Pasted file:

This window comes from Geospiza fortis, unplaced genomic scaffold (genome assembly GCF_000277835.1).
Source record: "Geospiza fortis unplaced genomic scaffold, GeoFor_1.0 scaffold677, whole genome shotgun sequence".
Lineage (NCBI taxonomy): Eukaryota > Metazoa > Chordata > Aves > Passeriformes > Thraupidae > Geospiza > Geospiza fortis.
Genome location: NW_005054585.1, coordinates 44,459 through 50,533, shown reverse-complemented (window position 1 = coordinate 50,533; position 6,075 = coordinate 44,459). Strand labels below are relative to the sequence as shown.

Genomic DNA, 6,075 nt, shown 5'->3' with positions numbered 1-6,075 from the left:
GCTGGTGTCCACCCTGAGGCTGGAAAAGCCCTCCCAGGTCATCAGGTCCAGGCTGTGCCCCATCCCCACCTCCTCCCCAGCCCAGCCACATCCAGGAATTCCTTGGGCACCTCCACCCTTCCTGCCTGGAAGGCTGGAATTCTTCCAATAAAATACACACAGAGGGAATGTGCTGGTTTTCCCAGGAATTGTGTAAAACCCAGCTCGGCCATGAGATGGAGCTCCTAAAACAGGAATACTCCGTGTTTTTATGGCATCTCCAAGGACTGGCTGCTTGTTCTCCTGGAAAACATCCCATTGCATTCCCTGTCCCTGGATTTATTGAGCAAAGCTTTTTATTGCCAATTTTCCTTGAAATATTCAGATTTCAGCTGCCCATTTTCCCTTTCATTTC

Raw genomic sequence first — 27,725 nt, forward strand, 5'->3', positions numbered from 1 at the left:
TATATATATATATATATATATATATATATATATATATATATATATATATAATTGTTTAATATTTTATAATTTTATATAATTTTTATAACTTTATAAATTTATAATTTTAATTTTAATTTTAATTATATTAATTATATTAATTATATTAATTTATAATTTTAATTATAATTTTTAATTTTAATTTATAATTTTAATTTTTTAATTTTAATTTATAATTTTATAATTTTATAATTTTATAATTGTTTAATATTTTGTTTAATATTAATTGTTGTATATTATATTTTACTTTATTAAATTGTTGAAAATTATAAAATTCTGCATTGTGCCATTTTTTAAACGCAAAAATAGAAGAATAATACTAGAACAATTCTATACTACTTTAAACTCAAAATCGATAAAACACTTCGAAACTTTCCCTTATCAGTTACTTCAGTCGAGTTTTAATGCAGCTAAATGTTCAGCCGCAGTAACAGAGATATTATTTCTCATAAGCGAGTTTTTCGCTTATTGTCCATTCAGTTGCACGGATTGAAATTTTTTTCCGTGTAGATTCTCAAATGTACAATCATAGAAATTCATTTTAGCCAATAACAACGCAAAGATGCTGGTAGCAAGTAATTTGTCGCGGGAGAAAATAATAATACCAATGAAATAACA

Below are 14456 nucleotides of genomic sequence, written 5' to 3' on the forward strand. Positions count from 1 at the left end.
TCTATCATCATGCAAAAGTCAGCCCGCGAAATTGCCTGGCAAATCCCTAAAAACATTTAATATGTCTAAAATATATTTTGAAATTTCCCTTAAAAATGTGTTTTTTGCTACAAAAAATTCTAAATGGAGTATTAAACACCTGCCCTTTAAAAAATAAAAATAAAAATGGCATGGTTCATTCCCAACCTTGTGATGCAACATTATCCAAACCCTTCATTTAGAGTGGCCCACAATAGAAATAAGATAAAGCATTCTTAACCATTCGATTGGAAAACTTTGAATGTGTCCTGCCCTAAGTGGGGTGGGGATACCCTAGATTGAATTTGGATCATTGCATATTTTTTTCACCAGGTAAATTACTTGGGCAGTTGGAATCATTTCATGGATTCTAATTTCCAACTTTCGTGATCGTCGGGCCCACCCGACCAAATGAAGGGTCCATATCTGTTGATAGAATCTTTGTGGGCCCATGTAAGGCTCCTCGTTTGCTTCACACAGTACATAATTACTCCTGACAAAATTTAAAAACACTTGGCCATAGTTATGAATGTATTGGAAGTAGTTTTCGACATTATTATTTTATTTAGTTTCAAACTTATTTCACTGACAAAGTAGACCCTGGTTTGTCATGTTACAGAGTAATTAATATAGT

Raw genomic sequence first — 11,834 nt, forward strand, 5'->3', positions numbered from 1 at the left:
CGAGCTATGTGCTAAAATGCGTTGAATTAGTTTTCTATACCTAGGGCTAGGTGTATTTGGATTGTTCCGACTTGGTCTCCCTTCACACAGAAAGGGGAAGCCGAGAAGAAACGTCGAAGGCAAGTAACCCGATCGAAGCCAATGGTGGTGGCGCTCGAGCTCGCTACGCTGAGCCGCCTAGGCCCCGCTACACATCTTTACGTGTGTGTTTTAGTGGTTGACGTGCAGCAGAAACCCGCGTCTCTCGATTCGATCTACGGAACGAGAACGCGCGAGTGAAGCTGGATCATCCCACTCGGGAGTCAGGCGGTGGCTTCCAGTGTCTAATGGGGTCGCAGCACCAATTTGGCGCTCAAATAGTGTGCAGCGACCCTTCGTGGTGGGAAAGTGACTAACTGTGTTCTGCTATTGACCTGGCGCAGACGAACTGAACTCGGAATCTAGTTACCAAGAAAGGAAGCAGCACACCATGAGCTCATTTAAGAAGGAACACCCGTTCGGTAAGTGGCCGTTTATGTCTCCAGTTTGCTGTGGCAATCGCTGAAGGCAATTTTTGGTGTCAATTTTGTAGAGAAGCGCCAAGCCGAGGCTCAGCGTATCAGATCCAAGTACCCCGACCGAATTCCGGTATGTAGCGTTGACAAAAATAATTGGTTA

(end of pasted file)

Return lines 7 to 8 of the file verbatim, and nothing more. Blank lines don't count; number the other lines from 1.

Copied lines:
Raw genomic sequence first — 27,725 nt, forward strand, 5'->3', positions numbered from 1 at the left:
TATATATATATATATATATATATATATATATATATATATATATATATATAATTGTTTAATATTTTATAATTTTATATAATTTTTATAACTTTATAAATTTATAATTTTAATTTTAATTTTAATTATATTAATTATATTAATTATATTAATTTATAATTTTAATTATAATTTTTAATTTTAATTTATAATTTTAATTTTTTAATTTTAATTTATAATTTTATAATTTTATAATTTTATAATTGTTTAATATTTTGTTTAATATTAATTGTTGTATATTATATTTTACTTTATTAAATTGTTGAAAATTATAAAATTCTGCATTGTGCCATTTTTTAAACGCAAAAATAGAAGAATAATACTAGAACAATTCTATACTACTTTAAACTCAAAATCGATAAAACACTTCGAAACTTTCCCTTATCAGTTACTTCAGTCGAGTTTTAATGCAGCTAAATGTTCAGCCGCAGTAACAGAGATATTATTTCTCATAAGCGAGTTTTTCGCTTATTGTCCATTCAGTTGCACGGATTGAAATTTTTTTCCGTGTAGATTCTCAAATGTACAATCATAGAAATTCATTTTAGCCAATAACAACGCAAAGATGCTGGTAGCAAGTAATTTGTCGCGGGAGAAAATAATAATACCAATGAAATAACA